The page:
How are blockchain transactions broadcast?
Transactions are the foundational exchange of information and value on a blockchain, and are critical for developers, traders, and hobbyists to understand. Transactions are propagated across Ethereum's decentralized Peer-to-Peer (P2P) network using a variety of networking protocols such as RLPx and the Wire Protocol, to ensure block producers and validators can find pending transactions in the mempool.
This article will cover Ethereum transaction types, and how transactions are broadcast across Ethereum's network of nodes.
What is an Ethereum transaction?
An Ethereum transaction is a contractual process whereby an address sends tokens or assets to another address on the Ethereum network. One simple example of an Ethereum transaction is a person, Alice, who sends 1 ETH, the native token on Ethereum, to their friend Bob.
Because transactions are foundational to building blockchain applications, let's explore the information included in an Ethereum transaction.
What information is included in an Ethereum transaction?
At the programming language level, the sender Alice bears the msg.sender global variable, while the receiver, Bob, bears the address(this) variable, and the amount of tokens that are being sent between the two parties, 1 ETH, is the msg.value.
Apart from the above data, a typical Ethereum transaction would always contain the following details:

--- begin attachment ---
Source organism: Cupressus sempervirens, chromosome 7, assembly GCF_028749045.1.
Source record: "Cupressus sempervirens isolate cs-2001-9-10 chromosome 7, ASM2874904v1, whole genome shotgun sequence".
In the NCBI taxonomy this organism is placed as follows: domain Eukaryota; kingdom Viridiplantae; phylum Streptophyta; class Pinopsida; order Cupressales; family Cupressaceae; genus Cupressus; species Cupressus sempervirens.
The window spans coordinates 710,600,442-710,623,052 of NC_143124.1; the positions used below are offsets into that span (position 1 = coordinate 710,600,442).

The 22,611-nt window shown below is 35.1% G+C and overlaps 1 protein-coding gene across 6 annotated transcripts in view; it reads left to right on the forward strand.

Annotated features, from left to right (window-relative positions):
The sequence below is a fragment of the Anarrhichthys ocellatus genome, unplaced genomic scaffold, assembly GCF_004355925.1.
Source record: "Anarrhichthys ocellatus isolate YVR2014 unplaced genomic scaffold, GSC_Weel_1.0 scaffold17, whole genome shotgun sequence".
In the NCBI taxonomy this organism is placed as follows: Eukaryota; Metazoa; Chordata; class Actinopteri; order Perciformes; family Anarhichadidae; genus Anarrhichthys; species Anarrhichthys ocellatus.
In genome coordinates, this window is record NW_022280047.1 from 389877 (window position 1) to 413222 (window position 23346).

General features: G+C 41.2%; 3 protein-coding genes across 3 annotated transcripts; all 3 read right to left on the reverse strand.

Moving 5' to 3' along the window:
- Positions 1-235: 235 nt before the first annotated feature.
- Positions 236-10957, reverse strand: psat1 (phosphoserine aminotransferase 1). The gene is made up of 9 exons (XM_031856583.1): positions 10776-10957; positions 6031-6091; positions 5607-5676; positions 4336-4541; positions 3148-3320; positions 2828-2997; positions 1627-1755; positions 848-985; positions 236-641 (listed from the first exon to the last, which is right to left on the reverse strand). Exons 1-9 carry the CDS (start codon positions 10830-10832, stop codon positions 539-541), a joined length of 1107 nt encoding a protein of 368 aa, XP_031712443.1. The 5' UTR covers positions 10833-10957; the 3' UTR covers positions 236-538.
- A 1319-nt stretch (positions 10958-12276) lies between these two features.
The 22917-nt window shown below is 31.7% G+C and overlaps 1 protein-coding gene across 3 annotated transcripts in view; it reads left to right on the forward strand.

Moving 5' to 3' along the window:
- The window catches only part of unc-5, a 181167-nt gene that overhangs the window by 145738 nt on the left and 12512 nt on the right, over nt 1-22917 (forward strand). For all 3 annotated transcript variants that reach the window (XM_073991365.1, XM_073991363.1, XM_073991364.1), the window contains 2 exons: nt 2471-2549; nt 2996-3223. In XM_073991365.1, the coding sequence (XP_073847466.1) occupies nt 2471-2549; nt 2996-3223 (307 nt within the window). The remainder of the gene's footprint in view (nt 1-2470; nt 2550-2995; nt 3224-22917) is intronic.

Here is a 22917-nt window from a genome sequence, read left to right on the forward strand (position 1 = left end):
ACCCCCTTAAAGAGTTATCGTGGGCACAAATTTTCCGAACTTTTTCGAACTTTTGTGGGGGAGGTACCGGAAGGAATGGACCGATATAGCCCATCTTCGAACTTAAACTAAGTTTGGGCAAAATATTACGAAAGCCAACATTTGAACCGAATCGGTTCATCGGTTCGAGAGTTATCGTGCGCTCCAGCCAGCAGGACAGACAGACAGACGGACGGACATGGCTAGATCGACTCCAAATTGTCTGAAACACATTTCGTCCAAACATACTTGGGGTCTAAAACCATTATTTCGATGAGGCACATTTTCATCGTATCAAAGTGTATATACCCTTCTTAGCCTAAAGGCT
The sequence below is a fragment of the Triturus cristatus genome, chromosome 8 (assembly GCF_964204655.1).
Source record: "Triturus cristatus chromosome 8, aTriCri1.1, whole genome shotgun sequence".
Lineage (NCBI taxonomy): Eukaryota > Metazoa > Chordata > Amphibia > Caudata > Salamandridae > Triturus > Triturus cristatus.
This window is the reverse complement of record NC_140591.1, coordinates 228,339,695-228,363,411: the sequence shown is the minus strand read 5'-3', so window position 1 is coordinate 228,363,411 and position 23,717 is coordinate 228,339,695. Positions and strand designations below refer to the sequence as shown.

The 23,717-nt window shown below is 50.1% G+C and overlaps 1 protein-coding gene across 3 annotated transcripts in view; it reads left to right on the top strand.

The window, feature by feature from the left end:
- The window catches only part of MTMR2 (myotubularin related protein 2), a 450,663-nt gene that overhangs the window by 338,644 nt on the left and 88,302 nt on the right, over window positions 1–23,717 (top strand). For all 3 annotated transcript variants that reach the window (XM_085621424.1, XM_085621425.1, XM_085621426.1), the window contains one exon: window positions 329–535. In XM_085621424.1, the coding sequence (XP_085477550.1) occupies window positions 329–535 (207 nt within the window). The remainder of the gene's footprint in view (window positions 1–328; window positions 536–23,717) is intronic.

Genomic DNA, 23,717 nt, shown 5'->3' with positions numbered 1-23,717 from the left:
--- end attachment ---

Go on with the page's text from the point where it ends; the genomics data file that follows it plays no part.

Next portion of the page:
- Signature - a stamp of approval of the sender to initialize the transaction
- gasLimit - the highest amount of gas that can be used for the transaction
- Nonce - a unique identifier of the specific transaction
- Data - an optional section for the transaction's description or message
What are the different types of Ethereum transactions?
There are multiple types of Ethereum transactions, including transactions to deploy smart contracts, transactions between entities (i.e. humans), transactions between smart contracts (internal transactions), or a mix of human-smart-contract transactions such as using a DeFi protocol.
For this section, we'll focus on different types of Entity-to-Entity transaction states as they relate to transaction propagation across the Ethereum network.
1. Pooled (Pending) Transactions
Pooled transactions are pending transactions in the mempool that have not been mined (i.e. pending transactions within the local storage of a single node).